Time Efficient Totally Effective Cycling Training Program

If you put the lives of us modern athletes on the time-line of humanity's existence, we are but an evolutionary blip. Could we have really changed physiologically in the last 1% of our collective existence? There's no rational need to fight evolution.

This is the theory behind Paleo Diet For Athletes: A Nutritional Formula for Peak Athletic Performance by Loren Cordain, PhD and Joe Friel, MS. It's also the theory behind my own training methods.

Let me explain...

Kill-Or-Be-Killed

Consider how we've survived as a species: you either had phenomenal short-burst power to run away from a predator, or you used the same power burst to pounce on your own kill. That's our genetic heritage.

Now, compare this to your racing experiences. Do you lose because the pace is long and slow and you can't keep up? No, you likely lose because the hammer gets dropped, and you get dropped.

The hammer doesn't get dropped for hours. It gets dropped for minutes. It may be many short multi-minute intervals, interspersed with some slightly easier-paced recovery periods. But it is almost never for extended 30 to 60 minute hard-hitting hammer attacks.

No, the hammer attacks are almost always the same kind of kill-or-be-killed power bursts our evolutionary hunting ancestors were so skillful at executing.

Think about it. Isn't bike racing really a bunch of unstructured intervals all strung together?

Focus Your Energy & Focus Your Results

On this basis, last year I threw away the anchors that were many long, long, hours riding my bike. Instead, I began adapting my cycling training to focused interval training, designed to put me at the TETE de la Course ("Head of the Race" for all my non-French-speaking readers).

In my cycling training program "TETE" means: Time Efficient, Totally Effective.

It's not that I'm saying any other approach to training doesn't work. It's just that I believe other approaches are neither time efficient, nor totally effective.

Much of the success with other training approaches relies on the genetic abnormalities of outliers - those athletes whose genetics are different. Throw a dozen eggs at the wall, and keep those that don't crack - some athletes do thrive on crazy volume. But those athletes are likely genetically different from the rest of us average guys. We're not all Lance-Armstrongs-in-waiting.

But apply focused intensity and focused volume in a well structured interval based training program, and I think most of us everyday cyclists will start seeing the bike racing results we'd like to see. We can get to that place physically where mental games and tactical approaches will finally make the difference.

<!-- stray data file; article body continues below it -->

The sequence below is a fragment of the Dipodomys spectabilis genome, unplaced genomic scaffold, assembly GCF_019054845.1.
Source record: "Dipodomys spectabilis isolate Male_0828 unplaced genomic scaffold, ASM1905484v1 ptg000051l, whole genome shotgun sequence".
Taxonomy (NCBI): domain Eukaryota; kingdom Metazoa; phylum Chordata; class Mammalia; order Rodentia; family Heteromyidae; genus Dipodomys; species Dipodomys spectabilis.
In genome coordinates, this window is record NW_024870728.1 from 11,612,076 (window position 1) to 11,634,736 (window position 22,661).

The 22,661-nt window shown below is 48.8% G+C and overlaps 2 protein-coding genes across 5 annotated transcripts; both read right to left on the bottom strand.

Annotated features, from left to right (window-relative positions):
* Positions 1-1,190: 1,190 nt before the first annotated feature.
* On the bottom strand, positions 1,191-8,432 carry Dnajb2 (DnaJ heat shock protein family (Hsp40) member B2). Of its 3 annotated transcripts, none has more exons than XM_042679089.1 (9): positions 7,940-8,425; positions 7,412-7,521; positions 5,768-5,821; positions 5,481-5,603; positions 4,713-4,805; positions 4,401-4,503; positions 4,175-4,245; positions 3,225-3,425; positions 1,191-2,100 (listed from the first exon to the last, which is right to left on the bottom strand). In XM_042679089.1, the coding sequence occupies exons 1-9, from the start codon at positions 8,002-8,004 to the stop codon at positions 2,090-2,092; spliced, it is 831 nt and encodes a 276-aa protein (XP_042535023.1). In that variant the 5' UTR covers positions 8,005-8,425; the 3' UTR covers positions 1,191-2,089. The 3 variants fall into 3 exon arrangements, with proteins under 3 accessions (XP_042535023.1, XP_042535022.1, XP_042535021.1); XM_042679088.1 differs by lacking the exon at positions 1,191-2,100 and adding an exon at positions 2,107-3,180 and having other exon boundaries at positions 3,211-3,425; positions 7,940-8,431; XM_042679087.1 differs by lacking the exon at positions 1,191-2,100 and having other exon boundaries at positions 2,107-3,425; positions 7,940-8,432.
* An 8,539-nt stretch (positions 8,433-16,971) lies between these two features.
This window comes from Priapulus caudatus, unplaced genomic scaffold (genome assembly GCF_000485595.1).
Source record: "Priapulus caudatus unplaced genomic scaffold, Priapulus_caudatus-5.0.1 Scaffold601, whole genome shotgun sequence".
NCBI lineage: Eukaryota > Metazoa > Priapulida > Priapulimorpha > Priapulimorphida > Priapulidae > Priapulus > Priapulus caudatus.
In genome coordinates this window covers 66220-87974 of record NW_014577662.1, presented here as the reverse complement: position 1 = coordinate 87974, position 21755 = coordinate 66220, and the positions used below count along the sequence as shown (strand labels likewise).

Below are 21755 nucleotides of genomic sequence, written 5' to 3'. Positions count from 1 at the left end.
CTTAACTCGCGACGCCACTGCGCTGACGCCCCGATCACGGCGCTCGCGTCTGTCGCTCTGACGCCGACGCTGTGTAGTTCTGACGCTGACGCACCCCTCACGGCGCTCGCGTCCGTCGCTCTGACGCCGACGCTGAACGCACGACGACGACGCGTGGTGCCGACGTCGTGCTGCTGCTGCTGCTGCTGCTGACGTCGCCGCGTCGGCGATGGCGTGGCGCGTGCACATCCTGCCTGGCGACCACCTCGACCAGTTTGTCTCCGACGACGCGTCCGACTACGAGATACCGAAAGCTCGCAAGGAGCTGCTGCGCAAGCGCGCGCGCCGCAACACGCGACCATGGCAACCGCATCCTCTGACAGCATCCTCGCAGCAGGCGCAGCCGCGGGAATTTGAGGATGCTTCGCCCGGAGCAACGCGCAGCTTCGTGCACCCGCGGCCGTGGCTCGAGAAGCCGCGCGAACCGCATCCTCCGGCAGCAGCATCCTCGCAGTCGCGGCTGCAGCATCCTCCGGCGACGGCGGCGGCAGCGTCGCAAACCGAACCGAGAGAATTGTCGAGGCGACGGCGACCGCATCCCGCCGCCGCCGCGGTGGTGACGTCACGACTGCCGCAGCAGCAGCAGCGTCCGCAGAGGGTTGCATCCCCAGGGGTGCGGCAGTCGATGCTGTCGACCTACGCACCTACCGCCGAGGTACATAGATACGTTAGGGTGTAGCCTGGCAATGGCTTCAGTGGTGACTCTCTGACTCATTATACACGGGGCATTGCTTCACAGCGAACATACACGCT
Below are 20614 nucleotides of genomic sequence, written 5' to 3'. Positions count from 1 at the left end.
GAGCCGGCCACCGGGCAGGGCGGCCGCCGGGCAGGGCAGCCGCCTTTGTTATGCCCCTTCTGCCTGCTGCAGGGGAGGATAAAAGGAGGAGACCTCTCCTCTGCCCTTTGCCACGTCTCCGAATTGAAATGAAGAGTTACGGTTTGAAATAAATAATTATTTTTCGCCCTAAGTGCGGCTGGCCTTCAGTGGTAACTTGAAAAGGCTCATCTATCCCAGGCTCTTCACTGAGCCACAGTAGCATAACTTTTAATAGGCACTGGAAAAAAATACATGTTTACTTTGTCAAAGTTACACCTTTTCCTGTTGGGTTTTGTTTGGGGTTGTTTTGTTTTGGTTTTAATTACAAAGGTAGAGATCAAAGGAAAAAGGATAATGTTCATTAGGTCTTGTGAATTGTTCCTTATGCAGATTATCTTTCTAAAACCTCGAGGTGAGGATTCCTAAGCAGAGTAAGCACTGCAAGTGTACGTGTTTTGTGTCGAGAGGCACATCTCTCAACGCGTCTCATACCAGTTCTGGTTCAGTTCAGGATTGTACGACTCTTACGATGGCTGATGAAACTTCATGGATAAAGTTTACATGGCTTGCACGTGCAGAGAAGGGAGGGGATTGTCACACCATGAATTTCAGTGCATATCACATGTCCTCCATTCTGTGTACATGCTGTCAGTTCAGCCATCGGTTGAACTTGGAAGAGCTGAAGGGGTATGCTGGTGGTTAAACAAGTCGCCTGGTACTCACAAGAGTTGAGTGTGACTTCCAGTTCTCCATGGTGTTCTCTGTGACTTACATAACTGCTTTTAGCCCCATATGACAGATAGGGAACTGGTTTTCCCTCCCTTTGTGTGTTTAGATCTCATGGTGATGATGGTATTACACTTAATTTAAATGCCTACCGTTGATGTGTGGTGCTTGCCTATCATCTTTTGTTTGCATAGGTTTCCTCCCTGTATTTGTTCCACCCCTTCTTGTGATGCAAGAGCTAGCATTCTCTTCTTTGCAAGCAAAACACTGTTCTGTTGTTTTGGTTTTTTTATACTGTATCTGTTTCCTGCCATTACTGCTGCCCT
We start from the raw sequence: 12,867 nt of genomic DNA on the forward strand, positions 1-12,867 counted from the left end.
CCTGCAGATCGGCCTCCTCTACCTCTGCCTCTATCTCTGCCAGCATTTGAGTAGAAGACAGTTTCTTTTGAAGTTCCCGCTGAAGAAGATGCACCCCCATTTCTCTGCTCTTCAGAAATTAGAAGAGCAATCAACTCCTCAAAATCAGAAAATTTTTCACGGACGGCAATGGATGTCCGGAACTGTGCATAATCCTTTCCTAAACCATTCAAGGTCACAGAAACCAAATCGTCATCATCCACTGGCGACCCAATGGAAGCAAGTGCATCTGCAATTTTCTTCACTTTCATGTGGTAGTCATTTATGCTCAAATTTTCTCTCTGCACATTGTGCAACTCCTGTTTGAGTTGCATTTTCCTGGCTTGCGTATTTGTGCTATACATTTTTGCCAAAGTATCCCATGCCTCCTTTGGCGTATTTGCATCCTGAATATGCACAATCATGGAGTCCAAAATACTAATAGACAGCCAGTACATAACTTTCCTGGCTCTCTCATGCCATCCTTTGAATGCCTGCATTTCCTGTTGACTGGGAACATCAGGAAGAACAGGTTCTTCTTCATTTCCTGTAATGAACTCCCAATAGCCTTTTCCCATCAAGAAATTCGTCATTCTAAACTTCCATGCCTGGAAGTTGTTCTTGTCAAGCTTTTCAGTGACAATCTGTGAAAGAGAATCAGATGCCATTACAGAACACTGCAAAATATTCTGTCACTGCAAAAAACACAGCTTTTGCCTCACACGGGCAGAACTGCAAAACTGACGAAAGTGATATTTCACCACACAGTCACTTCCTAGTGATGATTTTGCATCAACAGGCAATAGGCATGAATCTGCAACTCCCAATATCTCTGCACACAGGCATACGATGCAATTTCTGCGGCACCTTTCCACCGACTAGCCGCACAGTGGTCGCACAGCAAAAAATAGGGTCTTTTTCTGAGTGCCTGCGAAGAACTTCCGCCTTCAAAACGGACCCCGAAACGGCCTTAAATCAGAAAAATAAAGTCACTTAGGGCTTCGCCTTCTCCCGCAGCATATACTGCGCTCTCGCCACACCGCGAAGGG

But I must warn you - this type of training isn't for everyone. It is hard work. It never gets easy, but it does get easier if you stick with it.

Besides the research backing it up1, it is also supported by 2 key facts about us busy, everyday cyclists:
  1. Time is the biggest barrier to achieving fitness success - you should only do what's needed to stimulate maximum improvement.
  2. Focus your mind and it will take you where you want to go.
Maximum Performance For Cyclists

I began designing my TETE de la Course Cycling Training Program based on Maximum Performance for Cyclists by Michael J. Ross, M.D. As a physician, Dr. Ross has done a thorough job of digging into the research going on in the field of athletic training. It's a fairly well written book, with extensive reference citations - the most complete list of references I've seen in a book not aimed at researchers.

But I've found the real-world application of his approaches needed some tweaking based on my own 15+ years of concentrated cycling experience. And over the last year I've continued with my own reviews of the continuing research and believe I've come up with a more complete program.

But this is not the end of the line for any of us coaches trying to get maximum performance from ourselves or our clients. The process is on-going.

Stay tuned to my blog and I'll start revealing what I've learned and put into the TETE de la Course Program. I'll help you apply the same to your own training. Make sure you're subscribed so you don't miss a pedal stroke!

In the meantime, check out your muscle physiology if you haven't already done so. And make sure you understand the paramount importance of recovery.

Reference

  1. http://jp.physoc.org/cgi/content/short/575/3/901.